WAYNE, NJ – Assistant Superintendent of the Wayne Schools District, Donna Reichman gave a presentation during the last Board of Education meeting that discussed how the schools will address “lost learning,” and help students “recover academically.”  

The presentation was entitled “Bridging the Gap: Current Intervention Strategies and Future Plans to Support Students.”

The Wayne school’s hybrid learning model that began in September included both in-classroom learning and virtual, remote learning.  The plan was somewhat of a compromise that allowed parents to decide to send their children to school or to have them learn from home.  The school schedule went from five full days of learning, to four days of basically little more than half-days.

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“We know, academically, there are students who are struggling,” said Reichman. “We also know that, for some, attendance has been inconsistent. We have been working really hard to track down students who aren't regularly in school to find out why and work with their families to see what we can do to make sure that they do attend more regularly.”

Reichman also talked about the social and emotional challenges the students are experiencing and their lack of engagement.

“Many have had traumatic incidents in their homes; some have faced loss,” she said. “There had been personal and financial situations for many families that have impacted how students are focusing and feeling each day. It's a challenging time, and it's a scary time for so many.”

Current strategies presented by Reichman to help students include “looking at our curriculum and pacing guides,” to “prioritize the most important learning standards.” 

She also mentioned of software that is in use by the district that includes iReady and LinkIt! “It is a digital portfolio where we capture and gather [student] data and we can filter by standard and identify what the trends are for individual students to provide intervention, provide remediation and look at ways to maximize their in-school time.”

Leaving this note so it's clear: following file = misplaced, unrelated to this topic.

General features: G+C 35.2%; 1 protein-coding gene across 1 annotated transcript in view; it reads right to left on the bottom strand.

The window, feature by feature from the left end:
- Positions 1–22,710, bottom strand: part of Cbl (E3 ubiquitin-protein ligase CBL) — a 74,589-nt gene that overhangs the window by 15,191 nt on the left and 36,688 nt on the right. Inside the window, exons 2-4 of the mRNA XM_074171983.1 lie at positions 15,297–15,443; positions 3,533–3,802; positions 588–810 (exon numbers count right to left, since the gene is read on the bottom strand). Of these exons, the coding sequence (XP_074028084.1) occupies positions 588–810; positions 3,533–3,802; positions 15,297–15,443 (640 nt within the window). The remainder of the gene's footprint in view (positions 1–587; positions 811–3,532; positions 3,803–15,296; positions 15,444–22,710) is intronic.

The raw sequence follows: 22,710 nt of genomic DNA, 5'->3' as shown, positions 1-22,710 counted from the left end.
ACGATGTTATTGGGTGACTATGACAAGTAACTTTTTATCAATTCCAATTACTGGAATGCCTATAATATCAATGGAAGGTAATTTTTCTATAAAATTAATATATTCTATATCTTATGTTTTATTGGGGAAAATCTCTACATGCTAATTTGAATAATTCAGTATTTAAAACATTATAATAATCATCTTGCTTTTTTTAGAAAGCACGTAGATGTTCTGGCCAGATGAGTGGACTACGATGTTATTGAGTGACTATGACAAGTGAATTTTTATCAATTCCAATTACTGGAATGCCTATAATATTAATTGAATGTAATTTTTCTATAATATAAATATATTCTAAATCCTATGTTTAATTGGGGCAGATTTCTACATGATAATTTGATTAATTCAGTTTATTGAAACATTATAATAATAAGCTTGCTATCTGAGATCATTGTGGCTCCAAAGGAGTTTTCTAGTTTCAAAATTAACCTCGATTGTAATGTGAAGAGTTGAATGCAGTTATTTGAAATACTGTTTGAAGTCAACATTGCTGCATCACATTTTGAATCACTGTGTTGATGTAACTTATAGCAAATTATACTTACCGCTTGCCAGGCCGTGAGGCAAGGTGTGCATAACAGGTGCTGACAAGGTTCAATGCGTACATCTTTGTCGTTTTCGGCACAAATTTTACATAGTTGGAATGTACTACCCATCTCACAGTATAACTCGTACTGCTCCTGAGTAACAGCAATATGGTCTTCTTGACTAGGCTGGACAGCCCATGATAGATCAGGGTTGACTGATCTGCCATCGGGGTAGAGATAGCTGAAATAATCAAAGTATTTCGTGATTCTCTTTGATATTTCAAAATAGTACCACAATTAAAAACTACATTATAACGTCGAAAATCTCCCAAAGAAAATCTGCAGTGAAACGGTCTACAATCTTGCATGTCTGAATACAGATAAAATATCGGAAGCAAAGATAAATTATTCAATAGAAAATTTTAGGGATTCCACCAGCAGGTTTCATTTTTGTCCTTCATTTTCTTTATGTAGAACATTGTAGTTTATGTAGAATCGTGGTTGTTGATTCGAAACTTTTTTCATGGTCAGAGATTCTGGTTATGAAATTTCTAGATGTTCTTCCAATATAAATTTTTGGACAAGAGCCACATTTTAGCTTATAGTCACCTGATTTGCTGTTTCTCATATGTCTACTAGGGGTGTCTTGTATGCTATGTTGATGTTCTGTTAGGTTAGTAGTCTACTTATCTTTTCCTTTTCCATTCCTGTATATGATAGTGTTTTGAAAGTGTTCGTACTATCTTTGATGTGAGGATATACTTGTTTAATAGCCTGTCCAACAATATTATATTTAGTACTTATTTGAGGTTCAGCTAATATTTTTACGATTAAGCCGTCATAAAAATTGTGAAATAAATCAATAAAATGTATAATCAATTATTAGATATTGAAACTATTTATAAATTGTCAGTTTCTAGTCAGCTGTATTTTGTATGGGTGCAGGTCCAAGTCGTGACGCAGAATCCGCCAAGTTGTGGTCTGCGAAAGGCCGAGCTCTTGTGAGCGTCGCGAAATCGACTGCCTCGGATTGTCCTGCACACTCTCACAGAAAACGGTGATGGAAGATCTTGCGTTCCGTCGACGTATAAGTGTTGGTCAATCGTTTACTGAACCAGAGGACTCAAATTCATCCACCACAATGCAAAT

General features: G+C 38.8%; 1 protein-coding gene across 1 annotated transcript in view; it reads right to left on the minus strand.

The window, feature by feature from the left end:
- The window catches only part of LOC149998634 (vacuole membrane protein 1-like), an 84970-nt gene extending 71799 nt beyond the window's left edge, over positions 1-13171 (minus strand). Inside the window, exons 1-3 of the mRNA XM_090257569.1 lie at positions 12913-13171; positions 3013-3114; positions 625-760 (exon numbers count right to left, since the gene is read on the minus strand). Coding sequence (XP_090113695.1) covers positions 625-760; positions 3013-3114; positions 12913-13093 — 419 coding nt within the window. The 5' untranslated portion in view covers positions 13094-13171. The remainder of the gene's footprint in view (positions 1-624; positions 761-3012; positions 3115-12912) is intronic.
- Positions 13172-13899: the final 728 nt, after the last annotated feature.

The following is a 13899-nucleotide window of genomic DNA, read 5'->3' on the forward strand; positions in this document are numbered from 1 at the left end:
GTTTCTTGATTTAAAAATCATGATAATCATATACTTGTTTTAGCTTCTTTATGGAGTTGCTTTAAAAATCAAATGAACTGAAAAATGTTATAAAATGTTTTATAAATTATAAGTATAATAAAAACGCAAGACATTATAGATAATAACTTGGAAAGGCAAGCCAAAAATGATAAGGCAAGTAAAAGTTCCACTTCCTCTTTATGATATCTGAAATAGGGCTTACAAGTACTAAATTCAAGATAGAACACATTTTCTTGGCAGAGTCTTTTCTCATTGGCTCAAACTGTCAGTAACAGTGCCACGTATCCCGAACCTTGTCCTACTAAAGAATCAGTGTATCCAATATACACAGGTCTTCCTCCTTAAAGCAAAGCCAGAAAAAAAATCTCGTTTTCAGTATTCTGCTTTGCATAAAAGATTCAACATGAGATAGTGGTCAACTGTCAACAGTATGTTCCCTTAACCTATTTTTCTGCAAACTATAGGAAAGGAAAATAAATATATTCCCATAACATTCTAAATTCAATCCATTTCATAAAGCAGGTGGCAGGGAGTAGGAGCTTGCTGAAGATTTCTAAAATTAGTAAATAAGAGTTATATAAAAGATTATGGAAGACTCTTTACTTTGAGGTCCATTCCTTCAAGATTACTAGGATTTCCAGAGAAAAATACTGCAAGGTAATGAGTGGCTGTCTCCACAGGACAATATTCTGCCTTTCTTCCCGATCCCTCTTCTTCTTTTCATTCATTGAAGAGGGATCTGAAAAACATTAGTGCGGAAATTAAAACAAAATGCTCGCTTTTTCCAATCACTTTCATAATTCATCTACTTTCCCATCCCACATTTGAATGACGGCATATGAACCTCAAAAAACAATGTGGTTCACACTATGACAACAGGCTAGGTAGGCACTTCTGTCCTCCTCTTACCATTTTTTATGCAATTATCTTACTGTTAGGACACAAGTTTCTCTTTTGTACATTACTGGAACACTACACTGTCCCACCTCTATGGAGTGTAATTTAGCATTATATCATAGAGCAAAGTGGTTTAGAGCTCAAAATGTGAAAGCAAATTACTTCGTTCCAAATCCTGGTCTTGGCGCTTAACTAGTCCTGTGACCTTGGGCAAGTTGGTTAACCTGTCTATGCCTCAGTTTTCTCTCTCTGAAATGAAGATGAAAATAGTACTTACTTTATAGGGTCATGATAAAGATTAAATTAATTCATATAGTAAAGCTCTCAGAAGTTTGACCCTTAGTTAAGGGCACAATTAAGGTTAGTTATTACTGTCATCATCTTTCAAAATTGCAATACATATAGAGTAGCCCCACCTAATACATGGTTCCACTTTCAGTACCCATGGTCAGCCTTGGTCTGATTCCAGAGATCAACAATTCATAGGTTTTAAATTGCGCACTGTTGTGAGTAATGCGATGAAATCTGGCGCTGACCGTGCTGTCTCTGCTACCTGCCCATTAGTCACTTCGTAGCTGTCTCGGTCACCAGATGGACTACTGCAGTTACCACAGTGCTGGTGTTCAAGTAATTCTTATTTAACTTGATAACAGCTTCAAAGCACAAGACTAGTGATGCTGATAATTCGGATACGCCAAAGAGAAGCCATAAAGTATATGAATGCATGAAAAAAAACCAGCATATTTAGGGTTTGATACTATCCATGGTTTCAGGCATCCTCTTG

“iReady is a program that targets specific skills,” Reichman explained. “Students can work independently to gain practice and advance through levels.”

“Our basic skills teachers and reading specialists are working really hard with the classroom teachers,” Reichman added. “They are trained to provide individual support and just identify targeted areas that need intervention.”

Planned and Future Interventions

The Assistant Superintendent talked about future plans, which also include Linkit! “There’s a feature called ‘grouping models,’ that puts together different intervention groups,” explained the Assistant Superintendent. 

The plan, according to Reichman, to support these intervention groups includes basic skills teachers, reading specialists and the teaching staff to provide additional support by “meeting with students after class, during office hours or other times during the day.”

She mentioned benchmark assessments and diagnostic assessments that have been added to current curricula.

“These will be administered and it will be very informative just in terms of how we prioritize our instructional time for the remainder of the school year,” said Reichman. “As students advance to the next grade, we need to consider learning may have been lost and what areas or specific skills need to be addressed.”

Another strategy mentioned was “Offering time to have vertical articulation, so teachers can speak with the teacher from the previous grade and have conversations and work closely with their counselors and child study team to learn about these students.”

The district is working to identify “community resources” to help students with mental health issues and forming committees in each building to discuss struggling students and the best way to help them.

Possible Future Interventions

Lastly, Reichman mentioned “a number of things” they are considering, including summer school, Saturday academies, social-emotional programs that can be offered after school, study skill programs and assigning mentors to at-risk students.

“In short, I think it's important to know that we are well-aware of what the concerns are,” she said in conclusion. “We are fully prepared to address and really commit ourselves to offering programs over the summer and next year. We will be ready for this.”

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